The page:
Homebuyer’s Guide to California Home Styles

If you want to buy your ideal home, then, of course, you want to make sure you get one that suits your aesthetic taste. And to this, you need to know a bit more about the available architectural styles in your state of choice. To help you along, we’ve prepared a homebuyer’s guide to California home styles.

Some Things to Keep in Mind

There are some aspects of a home that impact its price and quality that have nothing to do with California home styles. Even if a home is typically in good condition if it’s in the contemporary style, for example, simple due to this style only being used relatively recently and as such almost all homes that are built in it are new, there are still exceptions. You can still come across contemporary style homes in awful condition whose price would, therefore, be much lower than normal. Conversely, you can find ‘old’ style homes in stellar condition and in optimal locations within a city. This would, in turn, boost their cost and make them much more valuable on the market. So, when buying a home, make sure to pay attention to everything that will impact your life in it. Do not focus on the visuals to the exclusion of all else!

Contemporary Style

The contemporary style is, relatively speaking, one of the ‘youngest’ in current use in California. Contemporary style homes are meant to both blend into their surrounding landscape and be almost starkly functional. As such, they feature relatively flat roofs, large and tall windows, and very few ornamentations. The textures and colors of materials can vary wildly, but they do come together into a seamless, satisfying-looking whole. If you want to settle down quickly without having to immediately worry about how to improve your home, a contemporary home might be a good choice. After all, as we hinted before, most such properties are in relatively good condition.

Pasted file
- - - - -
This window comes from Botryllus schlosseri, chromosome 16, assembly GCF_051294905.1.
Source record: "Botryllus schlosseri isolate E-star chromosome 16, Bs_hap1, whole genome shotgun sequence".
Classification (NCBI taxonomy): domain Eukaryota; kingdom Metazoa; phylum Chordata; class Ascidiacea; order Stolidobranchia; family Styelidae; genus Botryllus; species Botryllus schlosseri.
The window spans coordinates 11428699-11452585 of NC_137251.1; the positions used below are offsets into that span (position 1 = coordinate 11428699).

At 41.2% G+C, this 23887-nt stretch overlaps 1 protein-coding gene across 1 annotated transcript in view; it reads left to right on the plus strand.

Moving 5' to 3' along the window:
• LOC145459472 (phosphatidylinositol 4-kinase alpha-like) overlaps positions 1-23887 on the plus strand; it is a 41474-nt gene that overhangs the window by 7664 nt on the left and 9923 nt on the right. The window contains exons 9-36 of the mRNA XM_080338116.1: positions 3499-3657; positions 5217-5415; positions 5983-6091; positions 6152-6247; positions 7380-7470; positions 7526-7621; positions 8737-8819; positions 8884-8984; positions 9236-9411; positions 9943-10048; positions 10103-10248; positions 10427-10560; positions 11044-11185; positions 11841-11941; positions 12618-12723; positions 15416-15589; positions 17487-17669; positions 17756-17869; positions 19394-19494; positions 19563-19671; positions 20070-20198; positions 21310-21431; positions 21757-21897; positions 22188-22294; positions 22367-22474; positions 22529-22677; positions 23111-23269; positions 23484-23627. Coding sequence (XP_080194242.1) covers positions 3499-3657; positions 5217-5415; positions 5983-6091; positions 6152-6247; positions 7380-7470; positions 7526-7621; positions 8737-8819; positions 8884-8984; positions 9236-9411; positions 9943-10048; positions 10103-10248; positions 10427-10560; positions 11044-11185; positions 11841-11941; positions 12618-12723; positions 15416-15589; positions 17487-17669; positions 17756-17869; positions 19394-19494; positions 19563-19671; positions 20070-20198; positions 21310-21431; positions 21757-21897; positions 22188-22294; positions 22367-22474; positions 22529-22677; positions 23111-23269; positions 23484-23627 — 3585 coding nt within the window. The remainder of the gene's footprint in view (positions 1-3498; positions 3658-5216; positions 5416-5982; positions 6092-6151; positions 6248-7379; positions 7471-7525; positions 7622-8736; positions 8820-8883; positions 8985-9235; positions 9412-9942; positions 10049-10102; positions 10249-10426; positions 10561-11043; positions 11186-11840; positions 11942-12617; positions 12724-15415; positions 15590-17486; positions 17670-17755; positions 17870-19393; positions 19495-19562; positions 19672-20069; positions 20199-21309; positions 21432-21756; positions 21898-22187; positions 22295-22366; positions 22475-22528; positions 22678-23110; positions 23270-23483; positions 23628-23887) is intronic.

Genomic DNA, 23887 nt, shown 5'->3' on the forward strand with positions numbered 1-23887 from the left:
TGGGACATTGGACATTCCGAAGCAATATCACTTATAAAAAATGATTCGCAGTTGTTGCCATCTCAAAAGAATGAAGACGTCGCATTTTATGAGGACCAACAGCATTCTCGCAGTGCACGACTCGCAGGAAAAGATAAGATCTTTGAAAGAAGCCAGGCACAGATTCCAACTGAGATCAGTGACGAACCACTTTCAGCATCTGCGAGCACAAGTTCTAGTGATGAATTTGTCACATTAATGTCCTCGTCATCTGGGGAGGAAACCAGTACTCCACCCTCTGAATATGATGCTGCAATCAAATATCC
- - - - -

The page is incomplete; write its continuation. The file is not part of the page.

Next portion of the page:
Craftsman Style

This particular home style is entirely based around natural materials. Wood, stone and brick are featured prominently in any construction. These homes typically have large front porches, low-pitched gabled roofs, as well as lots of woodwork as both functional parts of the home and decoration. Naturally, this does mean that you need to take extra care not to damage your flooring and other wooden surfaces when moving. So, consider hiring moving services if you need assistance to guarantee this! Contrary to what you might imagine, homes built in this style are also typically on the cheaper side. And the materials also ensure that they will be able to last with minimal upkeep for quite a long time.

Cape Cod Style

The Cape Cod style appeared in the 20th century, and became particularly popular during the middle of it. Its popularity also waned relatively quickly, meaning that you will not come across too many homes built in the style. Homes built in the style are quite square or sometimes rectangular, with either one or one and a half stories. They also typically have steeply pitched roofs. If you already own a home in this style, then selling your home quickly would come down to the renovations and touch-ups you can do to it. The good news for buyers interested in this style of homes is that their prices are typically quite affordable.